Moreover, it is not used in an entirely correct manner. The past perfect simple tense is to be used “when describing an event that occurred before something else followed”. But what follows the failure to return of a voice or person, what follows the factories remaining ownerless, when those events are still ongoing? Also, if something is unknown, how can it be silent?  It is the men who are silent, not the unknown. It would have been acceptable to say “some unknown silence”, but it is not correct to say “some silent unknown”. And how does a voice return, via the telephone?

“The men left and were never heard from again.” That would be a much simpler way to say it. She’s shooting for a flowery, more dramatic and haunting effect, of course, but she lays it on too heavily and it comes off poorly. It’s also structurally inconsistent to switch from who and when to “the why?”. This is Rand’s flair for the dramatic asserting itself at the wrong time, she should have simply said: “she was unable to grasp why”, although she could have also, less gracefully, chosen to utilize the “who?” and the “when?”. These are but a few of the many such errors that litter her writing; they do not make her a bad writer (style being only one of the four major facets of writing), but they do make her an observably flawed stylist.

I’m not cherry-picking here. I intentionally chose a passage at random knowing that I would find some such deficiencies, although I did not think to discover such an abundance of them. In fact, that is the most fair way to judge a writer’s technical competence, as intentionally focusing on one passage that one finds infelicitous is not only indicative of negative intent, but can be completely misleading. Furthermore, most assertions of bad writing, particularly when a controversial writer is concerned, are provably false. Consider:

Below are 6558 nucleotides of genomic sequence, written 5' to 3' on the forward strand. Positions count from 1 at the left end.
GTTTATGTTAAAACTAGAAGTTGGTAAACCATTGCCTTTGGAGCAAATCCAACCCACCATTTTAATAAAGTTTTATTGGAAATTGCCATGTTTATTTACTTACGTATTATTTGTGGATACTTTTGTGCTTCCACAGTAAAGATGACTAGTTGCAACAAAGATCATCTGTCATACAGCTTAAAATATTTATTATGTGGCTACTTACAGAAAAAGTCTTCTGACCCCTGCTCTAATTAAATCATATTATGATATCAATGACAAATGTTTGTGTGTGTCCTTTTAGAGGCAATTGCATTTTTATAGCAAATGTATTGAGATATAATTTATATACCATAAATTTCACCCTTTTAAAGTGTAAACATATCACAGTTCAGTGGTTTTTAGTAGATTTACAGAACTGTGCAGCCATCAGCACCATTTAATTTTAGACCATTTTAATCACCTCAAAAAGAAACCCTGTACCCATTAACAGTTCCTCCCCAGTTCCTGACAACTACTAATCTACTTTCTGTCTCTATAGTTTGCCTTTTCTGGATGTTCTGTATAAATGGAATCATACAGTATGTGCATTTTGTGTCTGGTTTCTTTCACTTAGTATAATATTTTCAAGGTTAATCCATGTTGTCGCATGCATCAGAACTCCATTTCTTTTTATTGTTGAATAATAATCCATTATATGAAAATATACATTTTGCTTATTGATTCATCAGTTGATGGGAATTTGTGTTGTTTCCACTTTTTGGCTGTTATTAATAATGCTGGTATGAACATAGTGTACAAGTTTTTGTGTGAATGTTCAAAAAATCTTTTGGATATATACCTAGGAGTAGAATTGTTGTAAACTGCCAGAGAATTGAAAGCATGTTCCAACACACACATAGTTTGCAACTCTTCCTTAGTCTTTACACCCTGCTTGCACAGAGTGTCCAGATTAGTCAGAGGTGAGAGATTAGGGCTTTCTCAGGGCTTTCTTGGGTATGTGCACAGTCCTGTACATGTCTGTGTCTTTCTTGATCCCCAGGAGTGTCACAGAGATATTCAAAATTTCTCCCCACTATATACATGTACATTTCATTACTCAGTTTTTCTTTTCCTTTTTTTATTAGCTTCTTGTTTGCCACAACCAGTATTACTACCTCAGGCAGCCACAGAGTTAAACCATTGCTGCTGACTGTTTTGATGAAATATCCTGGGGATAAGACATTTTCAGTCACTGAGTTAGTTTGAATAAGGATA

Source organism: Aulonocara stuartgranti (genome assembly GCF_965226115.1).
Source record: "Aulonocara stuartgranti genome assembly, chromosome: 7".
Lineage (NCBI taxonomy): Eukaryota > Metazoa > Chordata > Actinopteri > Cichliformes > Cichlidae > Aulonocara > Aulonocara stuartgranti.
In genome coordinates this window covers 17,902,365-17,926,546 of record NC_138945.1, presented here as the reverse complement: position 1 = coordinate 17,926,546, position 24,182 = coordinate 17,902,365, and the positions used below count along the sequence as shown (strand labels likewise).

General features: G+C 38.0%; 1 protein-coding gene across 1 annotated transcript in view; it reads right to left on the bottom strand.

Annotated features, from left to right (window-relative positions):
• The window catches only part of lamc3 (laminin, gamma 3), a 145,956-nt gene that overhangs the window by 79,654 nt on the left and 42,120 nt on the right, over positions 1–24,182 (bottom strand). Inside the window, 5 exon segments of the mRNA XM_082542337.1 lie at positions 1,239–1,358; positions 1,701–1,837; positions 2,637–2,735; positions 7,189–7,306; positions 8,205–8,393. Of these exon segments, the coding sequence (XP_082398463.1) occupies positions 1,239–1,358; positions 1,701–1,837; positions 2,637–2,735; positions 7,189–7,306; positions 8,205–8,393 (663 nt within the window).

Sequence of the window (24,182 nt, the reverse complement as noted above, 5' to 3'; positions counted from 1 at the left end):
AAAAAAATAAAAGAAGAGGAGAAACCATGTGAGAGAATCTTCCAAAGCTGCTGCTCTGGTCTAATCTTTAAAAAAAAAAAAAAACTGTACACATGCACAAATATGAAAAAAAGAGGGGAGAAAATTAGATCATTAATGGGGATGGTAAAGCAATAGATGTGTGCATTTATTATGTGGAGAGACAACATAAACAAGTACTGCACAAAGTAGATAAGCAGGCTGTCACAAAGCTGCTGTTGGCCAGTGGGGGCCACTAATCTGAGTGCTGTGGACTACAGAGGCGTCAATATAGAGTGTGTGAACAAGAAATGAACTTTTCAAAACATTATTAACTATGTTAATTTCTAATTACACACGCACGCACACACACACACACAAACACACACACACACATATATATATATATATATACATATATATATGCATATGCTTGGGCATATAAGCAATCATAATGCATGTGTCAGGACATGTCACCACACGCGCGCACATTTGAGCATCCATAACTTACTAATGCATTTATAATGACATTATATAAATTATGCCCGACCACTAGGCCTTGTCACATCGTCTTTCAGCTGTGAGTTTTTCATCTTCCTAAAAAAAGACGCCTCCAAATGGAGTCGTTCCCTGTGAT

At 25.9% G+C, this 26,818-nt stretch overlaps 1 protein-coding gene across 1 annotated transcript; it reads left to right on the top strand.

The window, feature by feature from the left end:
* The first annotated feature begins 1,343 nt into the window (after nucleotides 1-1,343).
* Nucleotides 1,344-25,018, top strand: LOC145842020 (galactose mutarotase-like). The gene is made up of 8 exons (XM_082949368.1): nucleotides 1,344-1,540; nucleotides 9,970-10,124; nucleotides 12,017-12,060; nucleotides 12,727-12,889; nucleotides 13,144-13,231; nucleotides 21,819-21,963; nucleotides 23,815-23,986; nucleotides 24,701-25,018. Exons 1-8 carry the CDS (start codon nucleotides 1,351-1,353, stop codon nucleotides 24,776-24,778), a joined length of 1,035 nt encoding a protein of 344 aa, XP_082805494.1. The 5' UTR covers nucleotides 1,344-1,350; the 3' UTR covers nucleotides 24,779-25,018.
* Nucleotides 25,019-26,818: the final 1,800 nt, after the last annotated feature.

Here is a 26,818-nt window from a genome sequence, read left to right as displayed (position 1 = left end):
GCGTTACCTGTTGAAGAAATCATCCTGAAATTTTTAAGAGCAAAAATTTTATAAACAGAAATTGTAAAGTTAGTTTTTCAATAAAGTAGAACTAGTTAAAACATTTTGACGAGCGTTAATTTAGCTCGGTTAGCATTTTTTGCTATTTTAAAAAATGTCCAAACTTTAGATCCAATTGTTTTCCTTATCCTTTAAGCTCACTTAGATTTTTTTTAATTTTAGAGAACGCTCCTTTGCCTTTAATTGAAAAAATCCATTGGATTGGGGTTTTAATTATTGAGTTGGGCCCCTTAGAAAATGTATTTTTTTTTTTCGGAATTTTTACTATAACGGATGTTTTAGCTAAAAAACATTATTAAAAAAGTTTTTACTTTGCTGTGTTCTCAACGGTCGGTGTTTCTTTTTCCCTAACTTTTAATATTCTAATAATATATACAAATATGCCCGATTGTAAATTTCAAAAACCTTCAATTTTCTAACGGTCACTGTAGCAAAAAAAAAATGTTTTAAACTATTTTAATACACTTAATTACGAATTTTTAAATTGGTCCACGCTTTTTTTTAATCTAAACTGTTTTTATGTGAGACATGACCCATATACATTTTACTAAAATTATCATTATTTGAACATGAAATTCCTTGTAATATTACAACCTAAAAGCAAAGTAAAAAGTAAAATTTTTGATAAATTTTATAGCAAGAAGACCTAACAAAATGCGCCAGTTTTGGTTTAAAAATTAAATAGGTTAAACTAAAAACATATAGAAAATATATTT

The first thing one picks up on when starting Atlas Shrugged is the
poverty of the prose. Ayn Rand, no matter her or her followers’ opinion
otherwise, just isn’t a very good writer. The language is plodding,
non-lyrical, and often often awkward. For example, in one scene she
writes, “He stood slouching against the bar.” To my knowledge, one
stands against a bar or one slouches against a bar-but one does not
stand slouching.

This is amusing, not only due to the phrase “often often awkward” or because the posturing would-be critic only supplies one example, but because he doesn’t quote the text correctly or provide a legitimate example. As another observer noted: “About the “slouching,” the actual sentence is “Bertram Scudder stood
slouched against the bar.” That’s perfectly sensible: a person can
slouch while sitting or standing, and in doing so the person might be
leaning against a bar.” Since “to slouch” means “to sit or stand with an awkward, drooping posture” it is perfectly reasonable to clarify whether the slouching individual is sitting or standing.

Now, as I’ve already pointed out, there are legitimate grounds to criticize the stylistic facet of Rand’s writing. But very few of those who claim she is a bad writer ever seem to reference them. In a similar manner, I have been vastly amused by the way in which my critics have focused, laser-like, on a single passage from “Opera Vita Aeterna” that has been repeatedly cited to support the claim that I am a terrible writer. This is the exhibit one of the execrable writing they condemn: